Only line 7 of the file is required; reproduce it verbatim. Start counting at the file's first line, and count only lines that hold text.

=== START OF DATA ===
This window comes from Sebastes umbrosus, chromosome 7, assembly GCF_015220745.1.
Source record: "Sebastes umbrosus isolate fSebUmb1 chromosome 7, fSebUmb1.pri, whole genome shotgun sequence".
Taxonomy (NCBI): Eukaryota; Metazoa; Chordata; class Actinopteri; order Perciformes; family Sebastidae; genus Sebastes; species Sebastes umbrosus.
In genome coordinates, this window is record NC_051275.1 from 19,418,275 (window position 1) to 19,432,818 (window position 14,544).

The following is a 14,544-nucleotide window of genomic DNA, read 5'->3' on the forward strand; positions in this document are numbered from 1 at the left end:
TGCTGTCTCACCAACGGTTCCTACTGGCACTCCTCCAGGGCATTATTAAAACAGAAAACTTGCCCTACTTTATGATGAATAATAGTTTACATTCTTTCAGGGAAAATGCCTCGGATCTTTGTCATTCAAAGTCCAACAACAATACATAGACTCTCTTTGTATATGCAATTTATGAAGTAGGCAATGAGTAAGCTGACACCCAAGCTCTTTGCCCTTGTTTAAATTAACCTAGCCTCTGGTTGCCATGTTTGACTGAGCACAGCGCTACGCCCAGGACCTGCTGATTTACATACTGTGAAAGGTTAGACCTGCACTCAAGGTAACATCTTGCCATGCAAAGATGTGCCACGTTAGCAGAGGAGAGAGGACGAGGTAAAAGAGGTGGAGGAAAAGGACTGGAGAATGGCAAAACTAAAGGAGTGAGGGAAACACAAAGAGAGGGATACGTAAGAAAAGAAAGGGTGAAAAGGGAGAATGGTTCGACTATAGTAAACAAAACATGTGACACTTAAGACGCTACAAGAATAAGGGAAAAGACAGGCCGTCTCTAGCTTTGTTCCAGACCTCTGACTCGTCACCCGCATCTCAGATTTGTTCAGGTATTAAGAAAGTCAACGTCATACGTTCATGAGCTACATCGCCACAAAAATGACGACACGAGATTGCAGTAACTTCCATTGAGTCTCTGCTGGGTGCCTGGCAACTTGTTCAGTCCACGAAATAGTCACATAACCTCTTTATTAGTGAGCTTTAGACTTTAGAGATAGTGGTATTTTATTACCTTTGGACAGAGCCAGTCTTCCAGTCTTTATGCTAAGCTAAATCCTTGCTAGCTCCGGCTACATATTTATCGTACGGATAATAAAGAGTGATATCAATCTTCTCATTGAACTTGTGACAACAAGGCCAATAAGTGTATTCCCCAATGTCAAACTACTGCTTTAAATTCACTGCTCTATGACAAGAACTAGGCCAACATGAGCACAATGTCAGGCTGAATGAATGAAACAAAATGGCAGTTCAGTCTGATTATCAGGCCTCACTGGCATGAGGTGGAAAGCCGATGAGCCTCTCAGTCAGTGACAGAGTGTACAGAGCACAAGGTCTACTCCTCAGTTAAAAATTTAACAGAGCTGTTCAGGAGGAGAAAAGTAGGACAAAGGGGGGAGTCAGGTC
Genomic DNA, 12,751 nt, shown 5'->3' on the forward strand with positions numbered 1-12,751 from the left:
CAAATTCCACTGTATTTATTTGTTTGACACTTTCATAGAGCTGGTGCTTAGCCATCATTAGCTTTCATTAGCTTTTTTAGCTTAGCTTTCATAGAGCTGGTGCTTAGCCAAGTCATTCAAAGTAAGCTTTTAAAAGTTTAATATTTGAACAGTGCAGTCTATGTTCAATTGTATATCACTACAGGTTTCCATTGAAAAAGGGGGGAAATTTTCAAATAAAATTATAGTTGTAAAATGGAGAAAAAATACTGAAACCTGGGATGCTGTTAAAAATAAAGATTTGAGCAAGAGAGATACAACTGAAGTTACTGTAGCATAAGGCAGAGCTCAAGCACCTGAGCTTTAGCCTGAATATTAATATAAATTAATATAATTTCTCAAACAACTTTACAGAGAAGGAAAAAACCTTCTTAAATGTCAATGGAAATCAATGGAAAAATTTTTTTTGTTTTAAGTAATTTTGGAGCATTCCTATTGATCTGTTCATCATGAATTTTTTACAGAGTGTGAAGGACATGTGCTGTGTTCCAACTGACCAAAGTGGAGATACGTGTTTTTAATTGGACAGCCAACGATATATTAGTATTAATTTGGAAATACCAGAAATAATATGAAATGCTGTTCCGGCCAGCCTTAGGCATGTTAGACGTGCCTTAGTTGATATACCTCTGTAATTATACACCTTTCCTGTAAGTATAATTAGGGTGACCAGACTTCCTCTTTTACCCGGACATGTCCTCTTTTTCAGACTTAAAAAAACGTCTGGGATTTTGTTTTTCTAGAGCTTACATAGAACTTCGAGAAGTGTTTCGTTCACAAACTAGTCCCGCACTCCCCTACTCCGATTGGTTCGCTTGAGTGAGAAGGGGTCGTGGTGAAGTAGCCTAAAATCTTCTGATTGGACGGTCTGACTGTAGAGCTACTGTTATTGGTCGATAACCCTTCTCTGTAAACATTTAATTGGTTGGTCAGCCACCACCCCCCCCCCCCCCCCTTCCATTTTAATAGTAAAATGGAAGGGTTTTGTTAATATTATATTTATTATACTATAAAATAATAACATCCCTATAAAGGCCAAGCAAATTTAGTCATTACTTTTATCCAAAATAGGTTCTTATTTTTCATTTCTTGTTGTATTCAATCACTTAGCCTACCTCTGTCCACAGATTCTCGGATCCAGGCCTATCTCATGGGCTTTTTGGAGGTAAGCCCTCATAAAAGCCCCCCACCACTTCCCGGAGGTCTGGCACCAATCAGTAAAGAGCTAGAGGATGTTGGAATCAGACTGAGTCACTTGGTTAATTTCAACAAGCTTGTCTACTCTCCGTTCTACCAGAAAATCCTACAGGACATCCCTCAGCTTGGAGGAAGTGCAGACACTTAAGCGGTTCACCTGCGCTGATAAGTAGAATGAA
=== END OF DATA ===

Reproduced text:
Genomic DNA, 12,751 nt, shown 5'->3' on the forward strand with positions numbered 1-12,751 from the left: